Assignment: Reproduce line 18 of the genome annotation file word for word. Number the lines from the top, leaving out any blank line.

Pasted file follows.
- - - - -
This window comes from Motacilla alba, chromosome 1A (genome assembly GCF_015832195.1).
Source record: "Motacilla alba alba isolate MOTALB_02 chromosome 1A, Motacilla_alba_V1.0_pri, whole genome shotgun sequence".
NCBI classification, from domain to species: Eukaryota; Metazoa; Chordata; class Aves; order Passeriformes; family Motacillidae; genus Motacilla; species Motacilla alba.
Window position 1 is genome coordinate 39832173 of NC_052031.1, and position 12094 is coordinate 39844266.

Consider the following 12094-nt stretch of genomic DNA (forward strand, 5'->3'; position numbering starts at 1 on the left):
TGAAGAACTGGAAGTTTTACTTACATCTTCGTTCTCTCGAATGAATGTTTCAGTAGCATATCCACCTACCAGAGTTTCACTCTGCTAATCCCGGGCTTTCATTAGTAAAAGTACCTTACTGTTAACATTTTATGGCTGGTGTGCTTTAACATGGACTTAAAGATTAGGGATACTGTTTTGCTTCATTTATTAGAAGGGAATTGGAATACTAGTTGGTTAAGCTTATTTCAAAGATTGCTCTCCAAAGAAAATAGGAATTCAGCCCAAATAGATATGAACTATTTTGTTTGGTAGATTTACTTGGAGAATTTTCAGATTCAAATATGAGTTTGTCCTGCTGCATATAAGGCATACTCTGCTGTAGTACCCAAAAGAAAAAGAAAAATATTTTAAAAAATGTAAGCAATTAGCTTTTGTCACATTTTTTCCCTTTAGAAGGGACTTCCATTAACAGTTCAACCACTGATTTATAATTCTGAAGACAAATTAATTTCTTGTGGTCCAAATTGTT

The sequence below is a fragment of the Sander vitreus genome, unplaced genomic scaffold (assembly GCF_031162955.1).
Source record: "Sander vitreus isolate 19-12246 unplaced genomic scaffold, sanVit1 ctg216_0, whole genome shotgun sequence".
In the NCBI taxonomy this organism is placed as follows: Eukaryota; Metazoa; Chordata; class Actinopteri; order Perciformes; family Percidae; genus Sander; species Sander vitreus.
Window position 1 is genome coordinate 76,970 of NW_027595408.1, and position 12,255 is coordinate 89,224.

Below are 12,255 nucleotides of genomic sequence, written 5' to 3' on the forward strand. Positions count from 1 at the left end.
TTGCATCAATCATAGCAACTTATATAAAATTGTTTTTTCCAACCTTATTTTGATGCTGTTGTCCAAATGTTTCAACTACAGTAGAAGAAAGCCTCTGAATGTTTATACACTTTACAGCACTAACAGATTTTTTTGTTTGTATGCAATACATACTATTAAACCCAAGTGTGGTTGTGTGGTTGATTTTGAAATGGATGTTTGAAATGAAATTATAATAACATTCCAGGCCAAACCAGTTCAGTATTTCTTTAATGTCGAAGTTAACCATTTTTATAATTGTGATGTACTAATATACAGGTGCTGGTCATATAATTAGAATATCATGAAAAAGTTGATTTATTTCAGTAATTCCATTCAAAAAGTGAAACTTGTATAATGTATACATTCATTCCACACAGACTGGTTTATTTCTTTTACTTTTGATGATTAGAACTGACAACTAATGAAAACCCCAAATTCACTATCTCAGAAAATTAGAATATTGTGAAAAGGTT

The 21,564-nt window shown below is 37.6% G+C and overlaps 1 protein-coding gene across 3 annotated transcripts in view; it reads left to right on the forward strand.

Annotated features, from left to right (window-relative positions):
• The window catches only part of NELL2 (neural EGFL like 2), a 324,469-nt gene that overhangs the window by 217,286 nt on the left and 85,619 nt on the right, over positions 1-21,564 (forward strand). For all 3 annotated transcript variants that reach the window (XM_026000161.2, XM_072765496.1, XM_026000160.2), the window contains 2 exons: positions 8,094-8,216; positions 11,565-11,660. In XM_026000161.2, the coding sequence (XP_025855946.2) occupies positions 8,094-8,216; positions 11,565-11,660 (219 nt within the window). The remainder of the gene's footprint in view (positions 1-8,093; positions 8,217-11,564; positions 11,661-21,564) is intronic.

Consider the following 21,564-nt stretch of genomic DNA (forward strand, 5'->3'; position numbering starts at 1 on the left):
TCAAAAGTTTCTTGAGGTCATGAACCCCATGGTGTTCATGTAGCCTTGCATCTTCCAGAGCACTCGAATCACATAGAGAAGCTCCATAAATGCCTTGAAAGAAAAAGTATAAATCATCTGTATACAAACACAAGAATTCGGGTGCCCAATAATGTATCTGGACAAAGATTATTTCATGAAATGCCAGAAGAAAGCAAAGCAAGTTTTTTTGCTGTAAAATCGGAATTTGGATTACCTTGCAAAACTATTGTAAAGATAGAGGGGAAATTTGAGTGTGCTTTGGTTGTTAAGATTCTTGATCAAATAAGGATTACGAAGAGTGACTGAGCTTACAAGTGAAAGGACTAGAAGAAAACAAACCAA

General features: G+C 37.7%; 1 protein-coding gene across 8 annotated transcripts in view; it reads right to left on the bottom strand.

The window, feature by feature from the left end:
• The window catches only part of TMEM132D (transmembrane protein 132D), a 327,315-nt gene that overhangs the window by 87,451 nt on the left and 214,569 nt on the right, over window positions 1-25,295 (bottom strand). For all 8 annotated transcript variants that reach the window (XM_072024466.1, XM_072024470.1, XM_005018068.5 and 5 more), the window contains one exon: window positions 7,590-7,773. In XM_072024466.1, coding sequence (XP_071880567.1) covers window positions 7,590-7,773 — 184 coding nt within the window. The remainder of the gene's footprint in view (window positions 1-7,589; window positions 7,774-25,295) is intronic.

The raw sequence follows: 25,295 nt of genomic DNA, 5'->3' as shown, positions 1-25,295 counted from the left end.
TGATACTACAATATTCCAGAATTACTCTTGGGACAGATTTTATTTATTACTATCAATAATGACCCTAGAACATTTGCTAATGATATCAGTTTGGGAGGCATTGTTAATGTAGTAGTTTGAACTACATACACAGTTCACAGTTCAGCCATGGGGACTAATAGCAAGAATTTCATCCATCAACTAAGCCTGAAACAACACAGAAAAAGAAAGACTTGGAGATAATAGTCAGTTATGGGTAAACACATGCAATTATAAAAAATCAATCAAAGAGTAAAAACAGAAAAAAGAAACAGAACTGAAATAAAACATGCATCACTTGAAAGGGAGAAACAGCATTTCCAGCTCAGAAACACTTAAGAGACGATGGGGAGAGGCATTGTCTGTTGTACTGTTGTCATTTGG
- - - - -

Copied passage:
General features: G+C 37.7%; 1 protein-coding gene across 8 annotated transcripts in view; it reads right to left on the bottom strand.